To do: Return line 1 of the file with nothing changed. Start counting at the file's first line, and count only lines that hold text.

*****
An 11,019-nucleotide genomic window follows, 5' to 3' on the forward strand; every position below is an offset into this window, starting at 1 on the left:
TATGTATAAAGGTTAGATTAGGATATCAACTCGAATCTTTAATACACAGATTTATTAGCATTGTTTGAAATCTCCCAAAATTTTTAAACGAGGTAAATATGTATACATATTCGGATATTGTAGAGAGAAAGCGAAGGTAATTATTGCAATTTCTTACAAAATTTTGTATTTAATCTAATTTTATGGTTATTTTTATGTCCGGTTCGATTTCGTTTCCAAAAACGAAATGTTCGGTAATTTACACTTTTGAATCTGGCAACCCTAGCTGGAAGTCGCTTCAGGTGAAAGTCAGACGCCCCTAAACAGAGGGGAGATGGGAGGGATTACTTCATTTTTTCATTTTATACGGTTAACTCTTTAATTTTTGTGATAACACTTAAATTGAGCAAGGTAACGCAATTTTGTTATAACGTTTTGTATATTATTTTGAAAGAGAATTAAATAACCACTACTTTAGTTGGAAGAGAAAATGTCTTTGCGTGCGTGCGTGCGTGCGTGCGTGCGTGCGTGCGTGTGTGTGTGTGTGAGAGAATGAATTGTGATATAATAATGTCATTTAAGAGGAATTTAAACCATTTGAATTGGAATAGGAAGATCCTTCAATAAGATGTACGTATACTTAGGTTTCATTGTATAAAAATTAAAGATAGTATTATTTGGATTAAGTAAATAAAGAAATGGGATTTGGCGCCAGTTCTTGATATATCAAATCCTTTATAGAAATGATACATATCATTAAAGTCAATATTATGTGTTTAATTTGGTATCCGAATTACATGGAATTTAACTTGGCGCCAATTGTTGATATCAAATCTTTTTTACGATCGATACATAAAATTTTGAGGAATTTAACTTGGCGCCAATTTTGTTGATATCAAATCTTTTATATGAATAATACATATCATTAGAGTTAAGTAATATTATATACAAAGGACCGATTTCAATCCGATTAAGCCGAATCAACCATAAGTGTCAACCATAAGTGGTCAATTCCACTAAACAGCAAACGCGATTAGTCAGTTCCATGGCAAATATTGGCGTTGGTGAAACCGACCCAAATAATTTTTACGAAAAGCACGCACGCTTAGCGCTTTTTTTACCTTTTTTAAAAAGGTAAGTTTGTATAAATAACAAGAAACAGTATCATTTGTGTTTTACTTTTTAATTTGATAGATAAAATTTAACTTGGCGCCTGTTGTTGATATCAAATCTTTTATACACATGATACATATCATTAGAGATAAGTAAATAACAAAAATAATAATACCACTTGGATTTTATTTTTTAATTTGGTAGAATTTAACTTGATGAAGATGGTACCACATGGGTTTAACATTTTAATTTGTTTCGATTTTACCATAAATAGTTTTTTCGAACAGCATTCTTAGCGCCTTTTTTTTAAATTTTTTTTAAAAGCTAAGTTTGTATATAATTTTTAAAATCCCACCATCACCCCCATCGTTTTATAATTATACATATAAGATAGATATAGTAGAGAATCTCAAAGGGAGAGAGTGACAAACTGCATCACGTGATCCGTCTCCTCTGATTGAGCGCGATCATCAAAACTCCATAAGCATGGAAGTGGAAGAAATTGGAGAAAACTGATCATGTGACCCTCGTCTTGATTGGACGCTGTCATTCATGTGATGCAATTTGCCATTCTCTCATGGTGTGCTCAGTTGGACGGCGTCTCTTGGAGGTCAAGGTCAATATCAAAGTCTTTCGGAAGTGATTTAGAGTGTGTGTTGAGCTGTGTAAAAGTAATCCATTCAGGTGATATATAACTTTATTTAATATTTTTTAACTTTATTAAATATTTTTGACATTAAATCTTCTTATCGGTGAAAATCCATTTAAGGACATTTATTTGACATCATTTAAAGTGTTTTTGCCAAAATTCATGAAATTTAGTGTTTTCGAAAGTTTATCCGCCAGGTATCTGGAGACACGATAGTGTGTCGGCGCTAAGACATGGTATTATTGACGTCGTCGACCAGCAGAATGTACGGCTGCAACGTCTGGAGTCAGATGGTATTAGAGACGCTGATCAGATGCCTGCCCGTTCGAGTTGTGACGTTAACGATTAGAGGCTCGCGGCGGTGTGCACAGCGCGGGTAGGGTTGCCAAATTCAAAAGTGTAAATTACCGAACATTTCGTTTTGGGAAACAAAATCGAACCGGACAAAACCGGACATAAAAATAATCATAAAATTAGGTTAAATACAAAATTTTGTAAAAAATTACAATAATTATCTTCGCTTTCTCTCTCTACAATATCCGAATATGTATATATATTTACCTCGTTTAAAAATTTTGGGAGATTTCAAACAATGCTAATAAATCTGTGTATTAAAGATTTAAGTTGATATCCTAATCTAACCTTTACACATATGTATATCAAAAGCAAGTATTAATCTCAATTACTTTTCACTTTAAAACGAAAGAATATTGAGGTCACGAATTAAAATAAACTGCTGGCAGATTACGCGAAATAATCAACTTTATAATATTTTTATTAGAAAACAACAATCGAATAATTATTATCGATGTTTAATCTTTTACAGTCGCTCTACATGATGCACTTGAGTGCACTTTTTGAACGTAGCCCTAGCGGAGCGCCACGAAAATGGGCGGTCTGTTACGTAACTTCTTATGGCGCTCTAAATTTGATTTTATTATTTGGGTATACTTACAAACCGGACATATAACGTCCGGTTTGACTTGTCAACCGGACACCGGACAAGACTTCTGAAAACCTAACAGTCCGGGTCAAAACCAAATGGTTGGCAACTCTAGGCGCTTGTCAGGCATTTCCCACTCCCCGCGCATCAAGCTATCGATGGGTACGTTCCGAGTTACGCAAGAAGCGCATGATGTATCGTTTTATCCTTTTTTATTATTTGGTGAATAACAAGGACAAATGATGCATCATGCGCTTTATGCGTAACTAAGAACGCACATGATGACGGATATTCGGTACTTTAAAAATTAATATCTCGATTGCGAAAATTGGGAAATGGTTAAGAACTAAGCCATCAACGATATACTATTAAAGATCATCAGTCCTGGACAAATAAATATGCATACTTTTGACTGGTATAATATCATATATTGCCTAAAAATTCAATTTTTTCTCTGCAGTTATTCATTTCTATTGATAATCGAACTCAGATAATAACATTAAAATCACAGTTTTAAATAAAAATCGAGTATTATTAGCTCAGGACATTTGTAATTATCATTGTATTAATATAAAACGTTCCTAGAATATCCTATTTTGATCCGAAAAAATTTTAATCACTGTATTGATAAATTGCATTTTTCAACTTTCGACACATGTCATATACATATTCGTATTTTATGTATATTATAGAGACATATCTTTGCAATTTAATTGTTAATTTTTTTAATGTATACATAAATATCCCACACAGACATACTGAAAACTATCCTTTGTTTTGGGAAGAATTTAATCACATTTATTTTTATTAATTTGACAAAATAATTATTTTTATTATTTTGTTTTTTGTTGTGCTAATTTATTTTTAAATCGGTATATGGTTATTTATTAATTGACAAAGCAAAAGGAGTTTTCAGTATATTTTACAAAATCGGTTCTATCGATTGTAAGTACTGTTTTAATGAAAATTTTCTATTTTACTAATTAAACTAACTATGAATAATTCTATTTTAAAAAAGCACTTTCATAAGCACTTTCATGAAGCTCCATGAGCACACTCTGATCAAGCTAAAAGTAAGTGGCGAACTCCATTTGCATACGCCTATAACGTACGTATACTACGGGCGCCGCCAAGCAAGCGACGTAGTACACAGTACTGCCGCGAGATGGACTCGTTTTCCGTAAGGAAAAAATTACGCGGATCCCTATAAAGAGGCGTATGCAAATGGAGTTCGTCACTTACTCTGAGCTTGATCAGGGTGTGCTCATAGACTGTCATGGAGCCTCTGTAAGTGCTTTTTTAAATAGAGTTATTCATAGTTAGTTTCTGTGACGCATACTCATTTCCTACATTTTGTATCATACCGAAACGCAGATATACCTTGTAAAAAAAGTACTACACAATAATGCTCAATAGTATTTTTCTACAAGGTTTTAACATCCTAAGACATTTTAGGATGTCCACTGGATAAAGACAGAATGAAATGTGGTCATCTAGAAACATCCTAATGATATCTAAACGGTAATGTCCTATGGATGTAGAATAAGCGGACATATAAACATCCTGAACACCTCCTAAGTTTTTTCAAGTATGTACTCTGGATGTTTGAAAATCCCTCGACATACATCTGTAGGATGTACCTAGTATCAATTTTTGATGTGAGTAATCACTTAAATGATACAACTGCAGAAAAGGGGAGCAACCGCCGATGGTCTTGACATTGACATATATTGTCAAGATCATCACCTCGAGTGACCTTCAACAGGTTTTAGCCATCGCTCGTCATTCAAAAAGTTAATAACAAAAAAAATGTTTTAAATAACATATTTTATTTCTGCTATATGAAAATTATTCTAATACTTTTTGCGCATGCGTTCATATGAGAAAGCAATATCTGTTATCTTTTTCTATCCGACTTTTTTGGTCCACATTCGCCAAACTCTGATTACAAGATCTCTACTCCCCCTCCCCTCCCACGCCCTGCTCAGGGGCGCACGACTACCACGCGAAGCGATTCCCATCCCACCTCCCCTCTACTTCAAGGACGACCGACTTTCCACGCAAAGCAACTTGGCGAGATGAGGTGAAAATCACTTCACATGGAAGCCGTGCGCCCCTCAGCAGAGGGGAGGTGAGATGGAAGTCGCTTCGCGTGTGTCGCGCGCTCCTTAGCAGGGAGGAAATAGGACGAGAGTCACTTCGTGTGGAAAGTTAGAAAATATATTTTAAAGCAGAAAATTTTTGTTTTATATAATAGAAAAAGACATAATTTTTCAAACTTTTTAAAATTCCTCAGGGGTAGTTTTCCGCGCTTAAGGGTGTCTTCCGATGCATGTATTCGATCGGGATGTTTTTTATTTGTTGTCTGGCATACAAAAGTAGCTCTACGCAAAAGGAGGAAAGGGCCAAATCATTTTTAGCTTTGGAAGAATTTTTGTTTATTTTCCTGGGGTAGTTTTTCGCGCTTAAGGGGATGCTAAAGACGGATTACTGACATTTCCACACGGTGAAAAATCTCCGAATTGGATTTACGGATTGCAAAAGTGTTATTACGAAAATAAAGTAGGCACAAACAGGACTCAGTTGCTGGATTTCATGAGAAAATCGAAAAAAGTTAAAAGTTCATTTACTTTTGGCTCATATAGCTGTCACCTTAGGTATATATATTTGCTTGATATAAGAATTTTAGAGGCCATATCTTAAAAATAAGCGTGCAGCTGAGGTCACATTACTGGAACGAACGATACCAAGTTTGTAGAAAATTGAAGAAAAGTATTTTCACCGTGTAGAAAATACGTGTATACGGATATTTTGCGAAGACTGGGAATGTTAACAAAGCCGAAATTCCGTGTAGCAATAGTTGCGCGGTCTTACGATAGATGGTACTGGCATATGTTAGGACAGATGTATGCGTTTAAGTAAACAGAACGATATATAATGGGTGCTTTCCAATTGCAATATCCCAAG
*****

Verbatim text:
An 11,019-nucleotide genomic window follows, 5' to 3' on the forward strand; every position below is an offset into this window, starting at 1 on the left: